How did the Earth make continents? Scientists debunk a popular explanation

WASHINGTON — Everyone knows there are seven continents on Earth, but how they came into existence is still a bit of a mystery. There are many theories on how huge chunks of the planet’s crust broke away and rose above sea level, and some are more popular than others. In a new study, geologists debunk one of the most common explanations for why dry land exists.

In 2018, scientists proposed that Earth’s continental crust came from the crystallization of the mineral garnet. The crystallization of garnet in volcanoes removed non-oxidized iron from terrestrial plates. At the same time, it would strip iron away from molten magma and leave it more oxidized. The end result is land with a low iron content compared to the oceanic crust. Continents became less dense and buoyant enough to sit at the planet’s mantle. The theory suggests the difference in density explains why continents rise high enough to have dry land while oceanic crusts are underwater.

For Elizabeth Cottrell, a research geologist and curator of rocks at the Smithsonian’s National Museum of Natural History, the theory did not add up.

“You need high pressures to make garnet stable, and you find this low-iron magma at places where crust isn’t that thick and so the pressure isn’t super high,” Cottrell says in a media release.

brown wooden map of the continents
Photo by Brett Zeck from Unsplash

The same year this theory was announced, Cottrell and her team tested it. They wanted to see whether it was really necessary for garnet to crystallize in volcanoes in the process of creating a continental crust. The researchers simulated the massive pressure and temperature you would find beneath continental arc volcanoes using a machine called a piston-cylinder press. About the size of a mini fridge, the tool is extremely thick with strong steel and tungsten carbide.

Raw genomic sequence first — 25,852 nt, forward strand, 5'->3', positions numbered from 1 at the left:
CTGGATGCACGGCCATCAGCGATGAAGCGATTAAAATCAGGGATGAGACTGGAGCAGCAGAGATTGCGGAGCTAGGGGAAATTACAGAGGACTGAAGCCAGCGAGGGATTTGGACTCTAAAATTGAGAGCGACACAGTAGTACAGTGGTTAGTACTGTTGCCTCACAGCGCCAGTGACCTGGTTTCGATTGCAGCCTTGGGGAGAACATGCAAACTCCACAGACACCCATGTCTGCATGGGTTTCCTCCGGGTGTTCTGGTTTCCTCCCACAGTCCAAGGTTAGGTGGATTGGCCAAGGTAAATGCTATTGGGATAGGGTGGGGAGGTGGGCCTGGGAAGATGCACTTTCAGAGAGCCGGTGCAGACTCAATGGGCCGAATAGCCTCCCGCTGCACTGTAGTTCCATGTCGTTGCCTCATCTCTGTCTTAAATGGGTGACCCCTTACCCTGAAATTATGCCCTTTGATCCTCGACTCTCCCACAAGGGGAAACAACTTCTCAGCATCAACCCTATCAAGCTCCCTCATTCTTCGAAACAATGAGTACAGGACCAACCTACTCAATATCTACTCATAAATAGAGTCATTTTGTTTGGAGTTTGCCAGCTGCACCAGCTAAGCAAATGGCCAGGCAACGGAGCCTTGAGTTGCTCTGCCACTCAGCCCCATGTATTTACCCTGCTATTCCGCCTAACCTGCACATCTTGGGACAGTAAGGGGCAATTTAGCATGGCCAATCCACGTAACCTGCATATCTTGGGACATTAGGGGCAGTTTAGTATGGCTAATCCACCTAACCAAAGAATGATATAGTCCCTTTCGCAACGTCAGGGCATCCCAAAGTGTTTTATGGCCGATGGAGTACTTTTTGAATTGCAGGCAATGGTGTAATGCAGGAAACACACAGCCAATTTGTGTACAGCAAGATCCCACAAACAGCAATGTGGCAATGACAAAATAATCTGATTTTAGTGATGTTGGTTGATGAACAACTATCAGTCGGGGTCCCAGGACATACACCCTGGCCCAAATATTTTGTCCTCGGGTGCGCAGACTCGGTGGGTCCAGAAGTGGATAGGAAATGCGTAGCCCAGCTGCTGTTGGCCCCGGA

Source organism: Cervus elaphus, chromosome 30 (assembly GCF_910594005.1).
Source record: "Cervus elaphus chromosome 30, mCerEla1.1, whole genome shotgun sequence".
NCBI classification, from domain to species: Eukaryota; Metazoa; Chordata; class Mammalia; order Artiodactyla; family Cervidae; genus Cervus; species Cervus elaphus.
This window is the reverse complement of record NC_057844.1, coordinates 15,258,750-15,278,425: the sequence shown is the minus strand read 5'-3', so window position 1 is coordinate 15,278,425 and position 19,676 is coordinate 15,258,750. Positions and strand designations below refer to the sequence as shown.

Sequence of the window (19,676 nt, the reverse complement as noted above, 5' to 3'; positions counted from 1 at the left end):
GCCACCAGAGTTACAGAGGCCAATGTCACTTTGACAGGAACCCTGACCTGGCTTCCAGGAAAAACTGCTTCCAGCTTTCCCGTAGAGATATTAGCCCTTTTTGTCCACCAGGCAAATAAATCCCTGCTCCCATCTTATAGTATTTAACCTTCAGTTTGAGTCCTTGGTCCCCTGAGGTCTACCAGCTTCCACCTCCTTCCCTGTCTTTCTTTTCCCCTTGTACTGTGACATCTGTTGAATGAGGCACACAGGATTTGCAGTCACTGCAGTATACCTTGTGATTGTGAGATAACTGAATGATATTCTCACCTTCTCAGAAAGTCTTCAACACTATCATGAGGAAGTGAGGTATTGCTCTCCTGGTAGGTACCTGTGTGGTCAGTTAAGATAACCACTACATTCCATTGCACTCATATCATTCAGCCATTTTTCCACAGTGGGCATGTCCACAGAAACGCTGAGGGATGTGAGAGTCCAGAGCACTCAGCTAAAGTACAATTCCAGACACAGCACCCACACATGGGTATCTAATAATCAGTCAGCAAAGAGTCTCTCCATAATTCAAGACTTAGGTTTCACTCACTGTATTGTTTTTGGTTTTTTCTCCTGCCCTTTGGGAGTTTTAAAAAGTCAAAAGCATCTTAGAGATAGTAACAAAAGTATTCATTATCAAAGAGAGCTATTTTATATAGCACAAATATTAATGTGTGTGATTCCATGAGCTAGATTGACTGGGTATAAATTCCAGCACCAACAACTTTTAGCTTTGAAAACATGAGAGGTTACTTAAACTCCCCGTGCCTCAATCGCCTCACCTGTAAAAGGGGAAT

A force from a large hydraulic ram created high pressure on tiny rock samples. Pressure ranged from 1.5 to 3 gigapascals — 8,000 times the pressure inside a soda can. Afterward, they used electrical and thermal insulators and a furnace around the rocks to recreate the heat you would expect to find in a volcano. Temperatures throughout the 13 experiments ran from 1,742°F to 2,246°F.

The garnet mineral come from the Smithsonian Museum’s National Rock Collection. Lastly, the authors used high-energy X-ray beams to perform a technique called X-ray absorption spectroscopy. This lets scientists learn about the structure and composition of materials based on how they absorbed X-rays. In this scenario, the team focused on the concentrations of oxidized versus unoxidized iron.

Their experiment showed the garnets did not have enough unoxidized iron from rock samples to contribute to the levels of iron-depletion and oxidation in the magmas that form the building blocks for Earth’s continents.

“These results make the garnet crystallization model an extremely unlikely explanation for why magmas from continental arc volcanoes are oxidized and iron-depleted,” Cottrell says. “It’s more likely that conditions in Earth’s mantle below continental crust are setting these oxidized conditions.”

With the theory debunked, one question remains. What caused the iron depletion that shaped the composition of the continents we know today? This remains an unanswered question, but Cottrell does have a theory. She suggests oxidized sulfur could be oxidizing the iron.

The study is published in the journal Science.

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About the Author

Jocelyn Solis-Moreira

Jocelyn is a New York-based science journalist whose work has appeared in Discover Magazine, Health, and Live Science, among other publications. She holds a Master’s of Science in Psychology with a concentration in behavioral neuroscience and a Bachelor’s of Science in integrative neuroscience from Binghamton University. Jocelyn has reported on several medical and science topics ranging from coronavirus news to the latest findings in women’s health.

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